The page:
The problem with the traditional view, from Heidegger’s perspective, is not that it fails to illuminate the most abstract and remote issues, the Alpha and Omega of Being, but that it fails to properly grasp what is most obvious, what is everyday, what is right before our eyes; what is, perhaps, so close that it is uncomfortably close. And in this failure it has institutionalized an interpretation of life that is inauthentic and self-alienated. Perhaps the best way to see this is to examine something that is itself rather simple and everyday, first from the traditional and then from the Heideggarian standpoint.

The poem quoted above will serve this purpose well. It is, apparently, the expression of a simple moment of life; perhaps it is a worried sigh, a moment’s nervous reflection. It might have been uttered at the end of a long day’s work, or in preparation for a new one. It is almost too simple to say anything about. We are finished with it before we have begun. And yet it is precisely here, in the obvious, in the everyday, that Heidegger begins his revolutionary investigations.

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Racist Ideas, Justice, and Freedom: A Review and Reflection on Ibram Kendi’s ‘Stamped from the Beginning’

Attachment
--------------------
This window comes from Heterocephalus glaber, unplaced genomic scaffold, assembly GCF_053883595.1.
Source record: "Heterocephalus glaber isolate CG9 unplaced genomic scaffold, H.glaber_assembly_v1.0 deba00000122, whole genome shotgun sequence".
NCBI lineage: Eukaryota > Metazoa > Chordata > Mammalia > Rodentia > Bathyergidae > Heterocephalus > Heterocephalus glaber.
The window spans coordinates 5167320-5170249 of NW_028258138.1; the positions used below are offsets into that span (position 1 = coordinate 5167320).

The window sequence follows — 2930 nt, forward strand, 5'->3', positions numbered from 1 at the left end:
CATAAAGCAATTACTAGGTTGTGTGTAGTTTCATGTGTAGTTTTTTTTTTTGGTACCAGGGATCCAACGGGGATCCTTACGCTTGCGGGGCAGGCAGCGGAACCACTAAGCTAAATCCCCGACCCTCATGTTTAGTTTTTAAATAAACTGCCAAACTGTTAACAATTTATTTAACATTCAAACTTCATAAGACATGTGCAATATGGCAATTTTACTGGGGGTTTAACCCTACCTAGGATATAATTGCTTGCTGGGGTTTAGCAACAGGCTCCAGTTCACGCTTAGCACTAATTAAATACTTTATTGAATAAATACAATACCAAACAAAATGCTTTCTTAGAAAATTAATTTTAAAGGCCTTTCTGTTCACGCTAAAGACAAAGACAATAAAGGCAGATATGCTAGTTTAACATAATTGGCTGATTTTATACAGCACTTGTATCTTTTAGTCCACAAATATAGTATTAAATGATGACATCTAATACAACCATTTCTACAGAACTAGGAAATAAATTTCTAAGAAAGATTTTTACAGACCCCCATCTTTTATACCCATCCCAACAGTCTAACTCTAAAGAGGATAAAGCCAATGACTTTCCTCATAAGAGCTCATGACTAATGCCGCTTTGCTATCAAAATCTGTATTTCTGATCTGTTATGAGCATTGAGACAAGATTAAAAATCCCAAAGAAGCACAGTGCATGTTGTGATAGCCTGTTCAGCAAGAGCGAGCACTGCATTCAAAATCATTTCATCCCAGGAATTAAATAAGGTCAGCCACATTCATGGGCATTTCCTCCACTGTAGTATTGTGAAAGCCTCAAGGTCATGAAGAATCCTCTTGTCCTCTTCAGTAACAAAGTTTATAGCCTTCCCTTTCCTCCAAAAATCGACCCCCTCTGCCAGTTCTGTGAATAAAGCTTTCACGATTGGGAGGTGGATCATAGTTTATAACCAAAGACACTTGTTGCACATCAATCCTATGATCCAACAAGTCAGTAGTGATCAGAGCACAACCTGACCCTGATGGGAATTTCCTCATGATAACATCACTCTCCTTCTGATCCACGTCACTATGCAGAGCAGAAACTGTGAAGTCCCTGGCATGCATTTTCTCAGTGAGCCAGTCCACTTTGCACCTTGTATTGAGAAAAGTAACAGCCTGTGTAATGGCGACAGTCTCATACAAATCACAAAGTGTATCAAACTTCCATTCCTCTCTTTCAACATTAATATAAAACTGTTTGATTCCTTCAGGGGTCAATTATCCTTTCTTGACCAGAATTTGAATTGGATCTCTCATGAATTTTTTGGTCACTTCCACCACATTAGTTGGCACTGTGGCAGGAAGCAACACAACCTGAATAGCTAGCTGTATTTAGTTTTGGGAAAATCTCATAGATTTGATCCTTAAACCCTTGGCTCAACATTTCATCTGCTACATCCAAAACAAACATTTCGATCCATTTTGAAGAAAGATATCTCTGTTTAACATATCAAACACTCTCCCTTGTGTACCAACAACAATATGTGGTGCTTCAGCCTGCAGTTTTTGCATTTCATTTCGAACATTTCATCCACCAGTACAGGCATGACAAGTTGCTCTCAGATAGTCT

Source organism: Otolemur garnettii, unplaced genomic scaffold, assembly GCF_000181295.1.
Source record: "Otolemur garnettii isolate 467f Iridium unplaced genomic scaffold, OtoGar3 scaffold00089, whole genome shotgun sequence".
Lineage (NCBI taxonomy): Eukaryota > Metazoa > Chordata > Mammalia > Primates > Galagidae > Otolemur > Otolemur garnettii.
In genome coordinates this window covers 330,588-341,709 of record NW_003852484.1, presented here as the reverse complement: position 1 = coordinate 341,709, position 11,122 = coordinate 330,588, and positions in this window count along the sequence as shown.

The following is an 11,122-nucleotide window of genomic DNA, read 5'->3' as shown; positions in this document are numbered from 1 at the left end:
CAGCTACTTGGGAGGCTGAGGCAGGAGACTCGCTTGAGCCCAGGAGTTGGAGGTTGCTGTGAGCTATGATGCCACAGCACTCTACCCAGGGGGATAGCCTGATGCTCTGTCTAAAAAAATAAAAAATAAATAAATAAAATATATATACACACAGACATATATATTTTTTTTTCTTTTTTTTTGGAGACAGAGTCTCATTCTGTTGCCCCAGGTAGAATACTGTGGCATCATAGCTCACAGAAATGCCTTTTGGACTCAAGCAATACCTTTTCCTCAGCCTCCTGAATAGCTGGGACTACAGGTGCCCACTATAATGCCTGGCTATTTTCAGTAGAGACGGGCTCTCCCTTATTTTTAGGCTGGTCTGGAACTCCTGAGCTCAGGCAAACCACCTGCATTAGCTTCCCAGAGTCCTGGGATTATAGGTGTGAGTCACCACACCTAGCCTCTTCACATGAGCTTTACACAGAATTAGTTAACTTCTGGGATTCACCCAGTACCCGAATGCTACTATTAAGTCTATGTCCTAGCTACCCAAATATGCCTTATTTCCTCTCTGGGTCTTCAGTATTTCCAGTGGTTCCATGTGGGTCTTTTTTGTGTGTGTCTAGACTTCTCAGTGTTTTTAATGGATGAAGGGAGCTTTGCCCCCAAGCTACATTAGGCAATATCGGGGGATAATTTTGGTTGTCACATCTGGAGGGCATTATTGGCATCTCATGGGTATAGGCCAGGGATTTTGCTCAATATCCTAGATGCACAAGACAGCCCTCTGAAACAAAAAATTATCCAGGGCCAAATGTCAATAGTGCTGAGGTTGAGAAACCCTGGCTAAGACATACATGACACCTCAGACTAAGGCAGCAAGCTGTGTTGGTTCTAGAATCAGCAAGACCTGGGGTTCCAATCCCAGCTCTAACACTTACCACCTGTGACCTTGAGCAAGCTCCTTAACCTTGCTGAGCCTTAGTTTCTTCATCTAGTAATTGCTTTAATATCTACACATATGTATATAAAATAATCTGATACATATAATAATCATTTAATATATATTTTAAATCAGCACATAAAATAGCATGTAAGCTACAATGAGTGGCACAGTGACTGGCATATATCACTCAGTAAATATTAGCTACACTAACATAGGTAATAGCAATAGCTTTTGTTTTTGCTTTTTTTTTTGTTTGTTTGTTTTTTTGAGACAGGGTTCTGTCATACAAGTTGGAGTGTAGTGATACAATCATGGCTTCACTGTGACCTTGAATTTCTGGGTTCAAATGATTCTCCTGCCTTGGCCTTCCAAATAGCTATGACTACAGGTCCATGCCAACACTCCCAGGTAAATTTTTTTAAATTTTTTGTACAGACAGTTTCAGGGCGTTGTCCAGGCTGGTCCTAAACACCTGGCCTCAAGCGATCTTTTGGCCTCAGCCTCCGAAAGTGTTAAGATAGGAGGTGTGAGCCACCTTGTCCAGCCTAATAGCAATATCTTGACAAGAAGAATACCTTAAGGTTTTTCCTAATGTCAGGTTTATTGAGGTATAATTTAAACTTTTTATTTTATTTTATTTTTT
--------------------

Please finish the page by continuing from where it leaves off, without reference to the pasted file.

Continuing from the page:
By: Jeremy Kingston Cynamon

We tend to think that hierarchical institutions like slavery emerge as the result of racist and hateful ideas. Ibram Kendi’s new book Stamped From the Beginning, offers an intriguing and far reaching historical challenge to that narrative. Kendi reverses the causal arrow and argues that rather than racist ideas causing discriminatory practices, racist ideas are more accurately understood as ex post justifications of those practices. In other words, hierarchical institutions emerge first – owing to self-interested economic, political, and social reasons –  and are then justified in theory by clergy, intellectuals, and other elites.[1] Perhaps Kendi’s most surprising claim is that racist ideas penetrate even the minds of liberal reformers, activists, and theorists, who are otherwise considered progressives. Here he cites W.E.B. Du Bois and Barack Obama amongst many others, ultimately suggesting that racist ideas infiltrate nearly every discourse and sphere of social life.